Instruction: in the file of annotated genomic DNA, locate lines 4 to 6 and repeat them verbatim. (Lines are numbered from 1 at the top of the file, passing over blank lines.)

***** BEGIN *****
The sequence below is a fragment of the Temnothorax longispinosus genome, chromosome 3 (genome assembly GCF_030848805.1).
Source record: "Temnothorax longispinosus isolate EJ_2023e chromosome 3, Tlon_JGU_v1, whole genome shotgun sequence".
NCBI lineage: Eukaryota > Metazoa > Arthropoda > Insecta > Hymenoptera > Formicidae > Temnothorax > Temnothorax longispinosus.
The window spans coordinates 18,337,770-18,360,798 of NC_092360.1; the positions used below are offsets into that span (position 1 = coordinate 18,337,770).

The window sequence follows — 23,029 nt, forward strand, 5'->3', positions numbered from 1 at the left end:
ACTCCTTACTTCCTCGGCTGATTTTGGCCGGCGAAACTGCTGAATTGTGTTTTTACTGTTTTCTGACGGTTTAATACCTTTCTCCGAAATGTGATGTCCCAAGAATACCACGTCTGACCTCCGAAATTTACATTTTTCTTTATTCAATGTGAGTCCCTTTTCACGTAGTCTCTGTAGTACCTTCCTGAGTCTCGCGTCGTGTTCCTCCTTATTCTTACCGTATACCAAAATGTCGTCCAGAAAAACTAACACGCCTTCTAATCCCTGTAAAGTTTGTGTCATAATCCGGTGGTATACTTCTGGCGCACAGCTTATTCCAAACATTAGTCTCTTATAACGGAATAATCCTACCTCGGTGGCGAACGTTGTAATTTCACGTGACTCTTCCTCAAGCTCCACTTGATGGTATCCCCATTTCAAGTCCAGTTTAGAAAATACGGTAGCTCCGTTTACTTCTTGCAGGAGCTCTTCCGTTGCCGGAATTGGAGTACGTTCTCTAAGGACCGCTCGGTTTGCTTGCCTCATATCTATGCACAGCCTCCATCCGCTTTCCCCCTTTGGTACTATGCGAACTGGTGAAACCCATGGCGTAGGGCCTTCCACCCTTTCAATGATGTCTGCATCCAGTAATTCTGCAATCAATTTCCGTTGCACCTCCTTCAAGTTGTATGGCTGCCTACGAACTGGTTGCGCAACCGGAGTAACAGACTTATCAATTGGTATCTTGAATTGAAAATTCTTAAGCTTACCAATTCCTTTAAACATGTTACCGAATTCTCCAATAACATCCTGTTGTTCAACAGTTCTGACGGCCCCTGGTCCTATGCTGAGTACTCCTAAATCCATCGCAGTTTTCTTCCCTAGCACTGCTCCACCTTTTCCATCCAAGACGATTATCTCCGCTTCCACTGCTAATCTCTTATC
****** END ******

The window spans coordinates 18,337,770-18,360,798 of NC_092360.1; the positions used below are offsets into that span (position 1 = coordinate 18,337,770).

The window sequence follows — 23,029 nt, forward strand, 5'->3', positions numbered from 1 at the left end:
ACTCCTTACTTCCTCGGCTGATTTTGGCCGGCGAAACTGCTGAATTGTGTTTTTACTGTTTTCTGACGGTTTAATACCTTTCTCCGAAATGTGATGTCCCAAGAATACCACGTCTGACCTCCGAAATTTACATTTTTCTTTATTCAATGTGAGTCCCTTTTCACGTAGTCTCTGTAGTACCTTCCTGAGTCTCGCGTCGTGTTCCTCCTTATTCTTACCGTATACCAAAATGTCGTCCAGAAAAACTAACACGCCTTCTAATCCCTGTAAAGTTTGTGTCATAATCCGGTGGTATACTTCTGGCGCACAGCTTATTCCAAACATTAGTCTCTTATAACGGAATAATCCTACCTCGGTGGCGAACGTTGTAATTTCACGTGACTCTTCCTCAAGCTCCACTTGATGGTATCCCCATTTCAAGTCCAGTTTAGAAAATACGGTAGCTCCGTTTACTTCTTGCAGGAGCTCTTCCGTTGCCGGAATTGGAGTACGTTCTCTAAGGACCGCTCGGTTTGCTTGCCTCATATCTATGCACAGCCTCCATCCGCTTTCCCCCTTTGGTACTATGCGAACTGGTGAAACCCATGGCGTAGGGCCTTCCACCCTTTCAATGATGTCTGCATCCAGTAATTCTGCAATCAATTTCCGTTGCACCTCCTTCAAGTTGTATGGCTGCCTACGAACTGGTTGCGCAACCGGAGTAACAGACTTATCAATTGGTATCTTGAATTGAAAATTCTTAAGCTTACCAATTCCTTTAAACATGTTACCGAATTCTCCAATAACATCCTGTTGTTCAACAGTTCTGACGGCCCCTGGTCCTATGCTGAGTACTCCTAAATCCATCGCAGTTTTCTTCCCTAGCACTGCTCCACCTTTTCCATCCAAGACGATTATCTCCGCTTCCACTGCTAATCTCTTATC